Everything You Ever Wanted to Know About Converting Dates
November 30, 2005 Bruce Guetzkow
The code for this article is available for download.
Although the date data type field has been around for several years now, many of us still have dates stored in our database as numeric or alpha fields. We’ve all used various ways to convert those dates to other formats so they are more human-readable or to comply with client or vendor needs: data structures, move left and move right, the infamous multiplication with truncation trick. While we may not use the date data type in the database, we can still use the date data type to simplify converting dates.
Start with a Date
The first step in simplifying date conversions is to convert your date to a date data type. Fortunately, IBM, has made that a one-step procedure in most cases: the %DATE built-in-function (BIF). If your dates come in one of the 12 standard formats all you need to do is indicate the field containing your date and the format it is in and the %DATE BIF does the rest. You can read about the 12 standard formats in the iSeries WebSphere Development Studio ILE RPG Reference Manual. For example, where I work, we store most of our dates as YYYYMMDD in 8-byte numeric fields. This is the numeric version of the ISO format. I can convert this to a date data type with the following code:
%date(num_date : *iso)
The “*iso” tells the %date BIF how my numeric date field (num_date) is formatted. We also have a few dates stored as MMDDYYYY in 8-byte numeric fields. In this case all I change is the format on the %date BIF:
%date(num_date : *usa)
For anyone storing dates in alpha fields, the format you specify will depend on whether or not you store the date separators. For example, if your date is in a 10-byte character field as YYYY-MM-DD (with the dashes), this is again ISO format:
%date(alpha_date : *iso)
If you do not store standard separators with your date (YYYYMMDD in an 8-byte character field) simply append the number zero (0) to the end of the format name:
%date(alpha_date : *iso0)
If you store valid separators with your date but not the default for the format (MM-DD-YY in an 8-byte character field), then the default separator is the slash (/) and you indicate the separator at the end of the format name:
%date(alpha_date : *mdy-)
As you can see, as long as you have your dates in one of the 12 standard formats, it’s pretty easy to convert it to a date data type.
You Choose the Date
Now that you have your date as a date data type, it’s time to convert it to the format of your choice. To convert a date data-type to an alpha format, use the %CHAR BIF and specify the format that you want to receive. For example, if you want to create a character date as MM/DD/YYYY, specify:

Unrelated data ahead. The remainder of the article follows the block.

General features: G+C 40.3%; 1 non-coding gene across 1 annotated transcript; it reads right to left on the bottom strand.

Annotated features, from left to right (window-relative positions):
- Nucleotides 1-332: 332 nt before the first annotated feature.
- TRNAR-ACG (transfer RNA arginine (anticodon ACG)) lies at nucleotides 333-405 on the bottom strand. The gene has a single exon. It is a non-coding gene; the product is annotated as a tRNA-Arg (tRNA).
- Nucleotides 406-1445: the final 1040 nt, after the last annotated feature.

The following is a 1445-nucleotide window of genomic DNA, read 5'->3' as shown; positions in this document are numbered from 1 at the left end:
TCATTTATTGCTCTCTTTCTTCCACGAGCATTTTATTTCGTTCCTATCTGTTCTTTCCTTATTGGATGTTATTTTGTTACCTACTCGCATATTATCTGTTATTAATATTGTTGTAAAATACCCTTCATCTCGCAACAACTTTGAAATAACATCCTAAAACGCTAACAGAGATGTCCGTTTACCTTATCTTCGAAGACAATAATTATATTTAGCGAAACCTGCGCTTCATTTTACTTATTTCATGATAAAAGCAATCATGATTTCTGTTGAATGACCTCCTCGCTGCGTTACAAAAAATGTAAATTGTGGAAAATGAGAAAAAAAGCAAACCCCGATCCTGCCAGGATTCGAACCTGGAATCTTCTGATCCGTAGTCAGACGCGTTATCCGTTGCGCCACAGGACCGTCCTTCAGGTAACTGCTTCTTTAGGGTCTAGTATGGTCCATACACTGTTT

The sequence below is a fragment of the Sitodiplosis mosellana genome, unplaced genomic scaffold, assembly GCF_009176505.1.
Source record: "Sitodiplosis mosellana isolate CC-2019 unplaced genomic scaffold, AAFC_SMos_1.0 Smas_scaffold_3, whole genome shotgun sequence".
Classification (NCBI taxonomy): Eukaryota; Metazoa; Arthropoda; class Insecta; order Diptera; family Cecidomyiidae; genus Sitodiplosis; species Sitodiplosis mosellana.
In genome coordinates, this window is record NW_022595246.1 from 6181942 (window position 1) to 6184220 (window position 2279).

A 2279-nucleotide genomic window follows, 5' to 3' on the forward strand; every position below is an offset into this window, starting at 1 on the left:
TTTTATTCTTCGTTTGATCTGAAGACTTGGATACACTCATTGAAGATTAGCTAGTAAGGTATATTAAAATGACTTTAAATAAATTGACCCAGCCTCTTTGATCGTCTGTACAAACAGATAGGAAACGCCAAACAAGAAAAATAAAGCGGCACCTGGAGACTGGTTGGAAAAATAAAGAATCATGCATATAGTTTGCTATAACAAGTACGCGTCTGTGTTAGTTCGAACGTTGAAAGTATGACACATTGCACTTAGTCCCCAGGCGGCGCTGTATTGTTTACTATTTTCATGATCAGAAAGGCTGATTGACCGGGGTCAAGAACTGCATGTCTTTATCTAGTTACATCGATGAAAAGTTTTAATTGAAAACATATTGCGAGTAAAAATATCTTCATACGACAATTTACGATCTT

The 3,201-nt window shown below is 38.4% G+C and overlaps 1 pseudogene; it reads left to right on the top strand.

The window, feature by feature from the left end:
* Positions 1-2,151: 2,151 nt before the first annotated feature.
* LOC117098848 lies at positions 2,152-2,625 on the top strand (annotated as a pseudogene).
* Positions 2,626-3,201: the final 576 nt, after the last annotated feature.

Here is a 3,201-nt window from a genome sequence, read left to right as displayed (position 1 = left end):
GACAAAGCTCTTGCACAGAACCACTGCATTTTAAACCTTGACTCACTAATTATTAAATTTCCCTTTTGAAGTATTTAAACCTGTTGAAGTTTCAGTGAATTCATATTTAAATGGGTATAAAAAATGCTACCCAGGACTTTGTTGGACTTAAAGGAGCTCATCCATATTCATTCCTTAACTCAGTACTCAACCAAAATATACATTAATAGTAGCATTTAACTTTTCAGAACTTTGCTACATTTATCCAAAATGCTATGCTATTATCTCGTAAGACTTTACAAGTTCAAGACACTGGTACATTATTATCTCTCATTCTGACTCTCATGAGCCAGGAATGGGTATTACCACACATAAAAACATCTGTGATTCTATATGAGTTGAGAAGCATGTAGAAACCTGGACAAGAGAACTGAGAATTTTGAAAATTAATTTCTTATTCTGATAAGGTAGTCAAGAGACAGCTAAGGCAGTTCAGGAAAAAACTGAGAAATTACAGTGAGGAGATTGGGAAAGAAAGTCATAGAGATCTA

%char(date_fld : *usa)
If you want the same date but no separators:
%char(date_fld : *usa0)
The nice thing about using BIFs (and especially in free format) is that you don’t need to do separate steps to get your result. Instead, just do it all in one step. If I want to convert from an 8-byte numeric YYYYMMDD date to a 10-character alpha MM/DD/YYYY date I can do it in one statement:
%char( %date(num_date : *iso) : *usa0)
Remember that the inner conversion takes place first (%date), followed by the outer conversion (%char). The format specified on the %date BIF indicates what you are converting from; the format specified on the %char BIF indicates what you are converting to.
Converting to a numeric field requires just one additional step: convert the alpha date to numeric using the %dec BIF:
%dec( %char( %date(num_date : *iso) : *usa0) : 8 : 0)
Be sure to specify the correct length, in this case 8-bytes for MMDDYYYY and zero (0) decimal positions. That’s how easy it is to convert from any standard format to any other standard format. For specific conversions, see the sample code.
Special Date Values
In addition to converting dates, there are some special dates that you might want to use. I’ve included code for all of these “special” date values in the sample code. The easiest date value to calculate is the current date: %date(). The sample code also shows how to convert the current date into two numeric formats: USA (MMDDYYYY) and ISO (YYYYMMDD).
Other dates that are important to calculate include the beginning and end of a month, a quarter, or a year. In the sample code, I calculated the beginning of a month as any date minus one less than the day portion of that date. If the date is November 15, then I subtract 14 days to get back to November 1. Each successive calculation is built off of that value. To calculate the end of month date, I add one month to the beginning of month date, which in this case would be December 1, then subtract one day to get November 30, the last day of November.